Philippians 4:8, "Finally, brethren, whatever things are true, whatever things are noble, whatever things are just, whatever things are pure, whatever things are lovely, whatever things are of good report, if there is any virtue and if there is anything praiseworthy—meditate on these things."

Friday, April 16, 2004

Here's the thing: it was a bad career move in the first place. Fox News Report

AIDS is a disease whose victims are very often involved in immorality. Even so, it has profoundly affected health care costs, even for those who are incredibly unlikely to contract the disease. Is it divine discipline? No brainer.

Courtesy of

The Private of the Buffs

Sir Francis Hastings Doyle

LAST night, among his fellow roughs,
He jested, quaff’d, and swore:
A drunken private of the Buffs,
Who never look’d before.
To-day, beneath the foeman’s frown, 5
He stands in Elgin’s place,
Ambassador from Britain’s crown,
And type of all her race.

Poor, reckless, rude, lowborn, untaught,
Bewilder’d, and alone, 10
A heart, with English instinct fraught,
He yet can call his own.
Ay, tear his body limb from limb,
Bring cord, or axe, or flame:
He only knows, that not through him 15
Shall England come to shame.

Far Kentish hop-fields round him seem’d,
Like dreams, to come and go;
Bright leagues of cherry-blossom gleam’d,
One sheet of living snow; 20
The smoke, above his father’s door,
In gray soft eddyings hung:
Must he then watch it rise no more,
Doom’d by himself, so young?

Yes, honor calls!—with strength like steel 25
He put the vision by.
Let dusky Indians whine and kneel;
An English lad must die.
And thus, with eyes that would not shrink,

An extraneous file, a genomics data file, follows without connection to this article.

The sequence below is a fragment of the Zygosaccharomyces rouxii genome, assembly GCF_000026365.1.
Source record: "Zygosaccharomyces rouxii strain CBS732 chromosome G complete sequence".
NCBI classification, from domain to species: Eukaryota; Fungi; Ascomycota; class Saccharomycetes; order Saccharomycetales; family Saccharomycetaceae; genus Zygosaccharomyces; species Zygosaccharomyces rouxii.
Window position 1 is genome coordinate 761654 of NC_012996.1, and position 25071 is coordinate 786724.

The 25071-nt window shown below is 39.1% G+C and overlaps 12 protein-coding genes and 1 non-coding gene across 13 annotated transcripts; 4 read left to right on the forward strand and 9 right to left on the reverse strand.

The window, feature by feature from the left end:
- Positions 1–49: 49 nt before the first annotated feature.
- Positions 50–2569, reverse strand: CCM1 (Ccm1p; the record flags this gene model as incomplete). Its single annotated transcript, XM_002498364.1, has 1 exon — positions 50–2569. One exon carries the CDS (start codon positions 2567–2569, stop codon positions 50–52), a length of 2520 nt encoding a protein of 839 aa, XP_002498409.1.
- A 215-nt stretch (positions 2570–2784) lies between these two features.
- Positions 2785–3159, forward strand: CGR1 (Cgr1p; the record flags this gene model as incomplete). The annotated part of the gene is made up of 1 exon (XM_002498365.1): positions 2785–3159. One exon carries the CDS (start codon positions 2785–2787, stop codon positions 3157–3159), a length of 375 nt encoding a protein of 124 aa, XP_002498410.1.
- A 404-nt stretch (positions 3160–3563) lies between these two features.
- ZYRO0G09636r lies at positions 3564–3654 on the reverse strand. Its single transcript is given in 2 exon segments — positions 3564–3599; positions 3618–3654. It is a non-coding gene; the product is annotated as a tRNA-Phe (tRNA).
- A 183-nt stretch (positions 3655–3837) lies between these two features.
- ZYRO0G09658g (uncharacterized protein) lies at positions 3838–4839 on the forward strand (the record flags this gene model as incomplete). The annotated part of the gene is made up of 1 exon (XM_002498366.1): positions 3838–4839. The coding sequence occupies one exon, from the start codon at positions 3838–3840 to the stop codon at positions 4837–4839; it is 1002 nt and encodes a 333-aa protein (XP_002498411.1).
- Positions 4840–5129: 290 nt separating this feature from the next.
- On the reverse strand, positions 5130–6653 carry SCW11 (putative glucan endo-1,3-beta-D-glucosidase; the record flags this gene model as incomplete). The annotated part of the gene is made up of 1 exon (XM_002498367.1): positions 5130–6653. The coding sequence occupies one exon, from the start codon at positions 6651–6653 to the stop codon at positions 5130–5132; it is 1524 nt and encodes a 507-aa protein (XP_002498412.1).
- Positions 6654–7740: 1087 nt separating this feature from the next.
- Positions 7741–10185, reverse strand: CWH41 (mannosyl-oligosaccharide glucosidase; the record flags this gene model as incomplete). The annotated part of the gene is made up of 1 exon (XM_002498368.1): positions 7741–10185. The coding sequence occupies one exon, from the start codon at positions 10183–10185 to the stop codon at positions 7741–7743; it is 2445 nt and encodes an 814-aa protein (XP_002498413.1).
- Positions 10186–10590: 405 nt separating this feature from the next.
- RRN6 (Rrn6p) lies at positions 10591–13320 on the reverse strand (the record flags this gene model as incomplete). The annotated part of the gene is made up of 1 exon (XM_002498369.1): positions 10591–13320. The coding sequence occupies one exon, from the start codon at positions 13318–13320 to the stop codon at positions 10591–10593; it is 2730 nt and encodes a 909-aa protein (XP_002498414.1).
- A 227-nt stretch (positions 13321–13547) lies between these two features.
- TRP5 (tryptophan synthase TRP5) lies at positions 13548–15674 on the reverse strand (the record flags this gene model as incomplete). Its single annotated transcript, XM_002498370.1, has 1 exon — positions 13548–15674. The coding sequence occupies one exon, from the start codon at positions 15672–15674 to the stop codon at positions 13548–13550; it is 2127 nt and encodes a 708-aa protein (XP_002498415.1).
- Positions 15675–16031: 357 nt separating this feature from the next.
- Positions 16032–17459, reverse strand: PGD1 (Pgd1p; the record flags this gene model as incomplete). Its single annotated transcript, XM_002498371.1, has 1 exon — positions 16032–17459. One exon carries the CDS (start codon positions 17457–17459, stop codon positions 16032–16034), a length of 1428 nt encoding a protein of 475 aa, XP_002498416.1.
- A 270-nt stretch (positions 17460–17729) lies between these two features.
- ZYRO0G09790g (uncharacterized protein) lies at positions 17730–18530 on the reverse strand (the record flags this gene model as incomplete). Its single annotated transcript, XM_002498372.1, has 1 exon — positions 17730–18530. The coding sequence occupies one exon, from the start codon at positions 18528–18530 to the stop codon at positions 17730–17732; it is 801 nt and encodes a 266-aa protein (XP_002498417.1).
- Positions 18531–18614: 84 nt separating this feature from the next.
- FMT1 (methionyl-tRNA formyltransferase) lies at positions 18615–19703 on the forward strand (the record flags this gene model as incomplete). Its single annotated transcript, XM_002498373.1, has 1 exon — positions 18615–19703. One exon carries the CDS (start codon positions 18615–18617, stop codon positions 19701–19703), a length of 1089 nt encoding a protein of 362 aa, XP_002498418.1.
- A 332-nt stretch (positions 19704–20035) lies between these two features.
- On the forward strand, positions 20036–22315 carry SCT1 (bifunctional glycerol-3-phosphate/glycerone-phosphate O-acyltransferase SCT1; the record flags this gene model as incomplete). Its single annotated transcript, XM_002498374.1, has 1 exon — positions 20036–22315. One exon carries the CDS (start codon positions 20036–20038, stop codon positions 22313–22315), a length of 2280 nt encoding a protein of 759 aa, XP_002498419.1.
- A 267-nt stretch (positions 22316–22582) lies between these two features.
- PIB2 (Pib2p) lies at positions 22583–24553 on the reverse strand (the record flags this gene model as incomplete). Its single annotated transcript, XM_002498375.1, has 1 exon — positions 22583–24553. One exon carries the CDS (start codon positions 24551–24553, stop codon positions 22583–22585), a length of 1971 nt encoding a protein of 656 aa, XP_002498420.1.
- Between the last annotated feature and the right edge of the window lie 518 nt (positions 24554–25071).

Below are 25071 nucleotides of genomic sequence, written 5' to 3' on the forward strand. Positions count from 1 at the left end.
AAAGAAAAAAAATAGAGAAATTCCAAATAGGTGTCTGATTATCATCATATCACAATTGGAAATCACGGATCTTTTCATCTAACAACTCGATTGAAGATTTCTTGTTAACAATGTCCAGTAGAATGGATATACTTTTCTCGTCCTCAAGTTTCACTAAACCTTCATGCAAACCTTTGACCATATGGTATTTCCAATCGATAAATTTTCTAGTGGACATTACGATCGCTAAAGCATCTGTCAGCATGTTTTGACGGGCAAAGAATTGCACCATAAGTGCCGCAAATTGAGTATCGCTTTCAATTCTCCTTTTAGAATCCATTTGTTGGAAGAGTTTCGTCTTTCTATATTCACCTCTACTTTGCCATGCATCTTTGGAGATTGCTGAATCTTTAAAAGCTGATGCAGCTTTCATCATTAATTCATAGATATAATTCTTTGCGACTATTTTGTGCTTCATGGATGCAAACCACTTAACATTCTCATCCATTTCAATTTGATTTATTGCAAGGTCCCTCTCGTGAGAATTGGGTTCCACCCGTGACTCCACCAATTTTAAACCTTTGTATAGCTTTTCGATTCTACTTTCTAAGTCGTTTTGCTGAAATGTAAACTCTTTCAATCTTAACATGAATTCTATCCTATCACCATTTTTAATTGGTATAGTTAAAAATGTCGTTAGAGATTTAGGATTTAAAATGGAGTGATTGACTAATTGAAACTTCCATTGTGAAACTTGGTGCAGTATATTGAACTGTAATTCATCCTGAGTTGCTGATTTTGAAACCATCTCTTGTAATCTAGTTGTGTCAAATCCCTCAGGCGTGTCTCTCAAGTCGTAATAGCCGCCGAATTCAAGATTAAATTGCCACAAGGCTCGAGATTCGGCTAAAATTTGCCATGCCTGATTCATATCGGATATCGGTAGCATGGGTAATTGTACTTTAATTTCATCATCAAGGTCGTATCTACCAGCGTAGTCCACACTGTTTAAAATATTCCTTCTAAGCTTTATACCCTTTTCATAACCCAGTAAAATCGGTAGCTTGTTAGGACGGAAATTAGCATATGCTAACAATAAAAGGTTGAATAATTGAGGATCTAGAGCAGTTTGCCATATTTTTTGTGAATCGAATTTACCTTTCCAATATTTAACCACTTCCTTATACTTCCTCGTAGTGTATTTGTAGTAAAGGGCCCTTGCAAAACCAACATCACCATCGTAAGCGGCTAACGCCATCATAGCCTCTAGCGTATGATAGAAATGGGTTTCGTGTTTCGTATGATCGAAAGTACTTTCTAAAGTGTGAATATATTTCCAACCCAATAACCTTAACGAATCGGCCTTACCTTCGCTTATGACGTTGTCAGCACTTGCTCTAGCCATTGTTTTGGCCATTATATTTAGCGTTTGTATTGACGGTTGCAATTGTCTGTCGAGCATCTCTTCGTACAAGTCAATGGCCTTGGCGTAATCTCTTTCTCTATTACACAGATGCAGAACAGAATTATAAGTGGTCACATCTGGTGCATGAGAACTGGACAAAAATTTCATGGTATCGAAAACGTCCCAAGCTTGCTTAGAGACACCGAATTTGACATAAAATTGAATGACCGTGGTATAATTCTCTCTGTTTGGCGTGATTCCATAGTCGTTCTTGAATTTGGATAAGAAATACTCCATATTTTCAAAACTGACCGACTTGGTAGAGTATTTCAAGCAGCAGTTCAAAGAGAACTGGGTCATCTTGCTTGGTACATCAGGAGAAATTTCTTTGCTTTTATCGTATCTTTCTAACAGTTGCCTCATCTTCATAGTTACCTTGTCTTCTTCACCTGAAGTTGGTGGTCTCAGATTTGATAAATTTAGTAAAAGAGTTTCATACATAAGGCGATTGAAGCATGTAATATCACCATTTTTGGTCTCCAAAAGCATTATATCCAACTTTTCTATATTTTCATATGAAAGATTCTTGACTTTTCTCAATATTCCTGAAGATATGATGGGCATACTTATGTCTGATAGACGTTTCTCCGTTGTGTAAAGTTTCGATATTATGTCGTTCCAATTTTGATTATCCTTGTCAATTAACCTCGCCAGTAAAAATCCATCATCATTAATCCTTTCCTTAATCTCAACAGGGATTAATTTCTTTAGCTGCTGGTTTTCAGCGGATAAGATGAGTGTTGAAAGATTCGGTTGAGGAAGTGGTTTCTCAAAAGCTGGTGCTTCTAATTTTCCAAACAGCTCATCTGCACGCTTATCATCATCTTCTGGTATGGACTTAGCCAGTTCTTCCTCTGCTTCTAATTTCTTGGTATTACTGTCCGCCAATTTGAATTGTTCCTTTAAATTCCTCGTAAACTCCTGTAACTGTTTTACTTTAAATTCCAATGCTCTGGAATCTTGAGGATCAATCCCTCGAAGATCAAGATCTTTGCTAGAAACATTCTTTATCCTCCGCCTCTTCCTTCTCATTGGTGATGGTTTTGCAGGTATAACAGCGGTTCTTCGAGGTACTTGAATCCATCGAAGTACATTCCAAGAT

With knee to man unbent, 30
Unfaltering on its dreadful brink,
To his red grave he went.

Vain, mightiest fleets, of iron fram’d;
Vain, those all-shattering guns;
Unless proud England keep, untam’d, 35
The strong heart of her sons.
So, let his name through Europe ring—
A man of mean estate,
Who died, as firm as Sparta’s king,
Because his soul was great. 40

Tuesday, April 13, 2004

Ten second book review: Ian McEwan's Atonement. This is a book written with genuine skill and enormous talent. The pictures painted and the characters drawn leap to life in rare form. However, I have two complaints: one is that McEwan cheats with his ending, and second, that ending is essentially godless. I enjoyed the writing; I didn't enjoy the ending, which is such a fantastic gimmick I am sure it is the reason for the popularity of the novel. It is also the reason that it is utterly godless. I understand that McEwan is an atheist; no surprise there. I think he's angling for a movie treatment, and I expect it to occur in the next couple of years. I can only sigh and think of what might have been, had there been my God in that universe.

Monday, April 12, 2004

Some intelligent commentary from the UK: Barbara Amiel

Another radical muslim uprising put down. Hundreds Fallujah's extremists died because they stupidly underestimated our president's willingness to let our Marines fight, and the remarkable combat efficiency of the Marine Corps infantrymen. Evidently the geniuses in Fallujah haven't read their history. Hundreds of them are now conversing in torments with the Japs from Iwo Jima and the Huns from Belleau Wood, among tens of thousands of others who had to learn the hard way.

But we live in dangerous times, when millions of Americans would throw away the amazing gains made in the War on , and go the way of Spain. It is not that Iraq is another Vietnam at all, but liberals so long for it be just that - a return to the halcyon surrendering and betraying days of their youth, when they managed to defeat from the jaws of victory and betray the s of 57,000 Americans, and countless Southeast Asians. On whose hands is the of the fields of Cambodia?

May it never be in Iraq.